Now it’s getting interesting. Very probably as a result of what happened in the lead up to, and subsequent publication of, the Ryan report on abuse in industrial schools, Reynolds and Healy have gone independent. That’s Brigid Reynolds and Sean Healy, you know, formerly CORI Justice? Oh wait, Fr. Sean and Sr Brigid? Right, now we’re on the same page.
To me their move to establishing Social Justice Ireland is a relatively significant shift in the way that we talk about justice in Ireland. Reynolds and Healy have clearly become frustrated with what they see as institutional foot-dragging over Ryan and its implications for the Conference of Religious in Ireland (Cori). I know that there has been some considerable cardiac introspection on the ways in which Cori has responded to the Ryan report. Taking their tent down from ‘leafy’ Donnybrook and pitching it in the new frontier that is Sandyford says as much about the new organisation as anything else.
Social Justice Ireland is unambiguously linked with the Gospel message:
We understand justice in the Biblical tradition as a harmony that comes from fidelity to right relationships with God, people, institutions and the environment.
But central to SJI is a conception of justice as the promotion of
relationships so that human rights are respected, human dignity is protected, human development is facilitated and the environment is respected and protected.
There are a lot of other strategic objectives but the point I wanted to make is that cleaving themselves from Cori and setting themselves up as an independent organisation means that they’re now away from the political and ideological cover provided by a significantly powerful Church. Not many understand that the religious orders and congregations are a very different animal from the diocesan Church. This breakway group (Continuity Cori?) is a further example of how ‘independence’ is constantly re-evaluated within what is often mis-percerived as a monolithic organisation.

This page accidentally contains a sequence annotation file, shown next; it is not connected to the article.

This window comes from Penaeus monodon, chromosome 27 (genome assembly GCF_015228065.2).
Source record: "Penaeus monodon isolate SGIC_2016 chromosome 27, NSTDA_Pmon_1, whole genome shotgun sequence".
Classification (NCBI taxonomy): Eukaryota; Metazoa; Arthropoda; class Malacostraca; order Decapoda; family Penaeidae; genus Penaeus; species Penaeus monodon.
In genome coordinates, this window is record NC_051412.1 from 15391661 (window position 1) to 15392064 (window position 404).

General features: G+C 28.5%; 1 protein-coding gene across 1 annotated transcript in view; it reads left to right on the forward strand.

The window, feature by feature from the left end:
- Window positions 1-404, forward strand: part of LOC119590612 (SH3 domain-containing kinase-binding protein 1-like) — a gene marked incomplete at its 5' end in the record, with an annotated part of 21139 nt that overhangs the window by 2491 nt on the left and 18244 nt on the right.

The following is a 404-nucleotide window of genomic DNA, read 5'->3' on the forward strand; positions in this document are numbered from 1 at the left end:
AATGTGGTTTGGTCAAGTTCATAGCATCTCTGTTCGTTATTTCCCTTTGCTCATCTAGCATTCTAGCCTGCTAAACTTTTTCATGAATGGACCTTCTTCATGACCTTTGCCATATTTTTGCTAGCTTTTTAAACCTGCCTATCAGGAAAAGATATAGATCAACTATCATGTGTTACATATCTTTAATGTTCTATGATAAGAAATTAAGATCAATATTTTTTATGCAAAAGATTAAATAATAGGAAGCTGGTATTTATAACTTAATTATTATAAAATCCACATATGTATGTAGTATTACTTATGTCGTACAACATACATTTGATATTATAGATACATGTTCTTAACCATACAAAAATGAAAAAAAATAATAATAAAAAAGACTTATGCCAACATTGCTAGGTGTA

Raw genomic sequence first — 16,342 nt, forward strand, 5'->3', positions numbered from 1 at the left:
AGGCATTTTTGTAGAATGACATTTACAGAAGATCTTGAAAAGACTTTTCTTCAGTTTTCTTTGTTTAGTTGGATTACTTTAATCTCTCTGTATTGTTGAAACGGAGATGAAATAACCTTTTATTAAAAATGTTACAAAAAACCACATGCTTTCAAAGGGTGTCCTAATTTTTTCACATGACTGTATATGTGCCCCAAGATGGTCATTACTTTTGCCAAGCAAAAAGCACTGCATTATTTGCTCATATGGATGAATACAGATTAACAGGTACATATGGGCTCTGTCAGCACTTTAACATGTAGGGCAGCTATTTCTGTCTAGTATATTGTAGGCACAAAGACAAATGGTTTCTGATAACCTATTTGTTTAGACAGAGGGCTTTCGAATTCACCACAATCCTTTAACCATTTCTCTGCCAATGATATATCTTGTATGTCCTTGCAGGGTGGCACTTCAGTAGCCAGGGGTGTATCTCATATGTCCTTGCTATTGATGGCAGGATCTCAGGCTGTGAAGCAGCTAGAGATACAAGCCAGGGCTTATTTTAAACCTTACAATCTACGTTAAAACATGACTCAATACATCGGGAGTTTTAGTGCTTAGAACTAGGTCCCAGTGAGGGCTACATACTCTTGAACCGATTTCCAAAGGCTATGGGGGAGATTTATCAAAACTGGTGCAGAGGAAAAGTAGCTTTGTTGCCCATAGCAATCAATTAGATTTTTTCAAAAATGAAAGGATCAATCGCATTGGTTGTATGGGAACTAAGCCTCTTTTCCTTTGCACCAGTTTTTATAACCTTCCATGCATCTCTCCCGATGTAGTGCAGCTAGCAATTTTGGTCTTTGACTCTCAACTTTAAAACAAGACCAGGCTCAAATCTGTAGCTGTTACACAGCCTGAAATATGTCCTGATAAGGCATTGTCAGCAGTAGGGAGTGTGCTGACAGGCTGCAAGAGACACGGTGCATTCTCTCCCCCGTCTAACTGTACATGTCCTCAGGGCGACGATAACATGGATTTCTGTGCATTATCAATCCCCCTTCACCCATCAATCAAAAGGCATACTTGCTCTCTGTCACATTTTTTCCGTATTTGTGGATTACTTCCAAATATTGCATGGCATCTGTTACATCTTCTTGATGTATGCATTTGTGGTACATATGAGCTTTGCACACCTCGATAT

By including “the environment” they’re also seeking to attract a group of religious who who understand that it’s not just God’s people that need saving. They have unambiguously made social policy about choices we can make and in this, reach out to a constituency that find it difficult to marry their niggling social conscience with materialism. Catholic social thought is often talked about as the Church’s best kept secret. I hope that Reynolds and Healy shout it from the highest building in Sandyford so that we can hear it better.
Yea, and the madness continues: the Irish Times do not even provide a hyperlink from the story to the site, just the static url.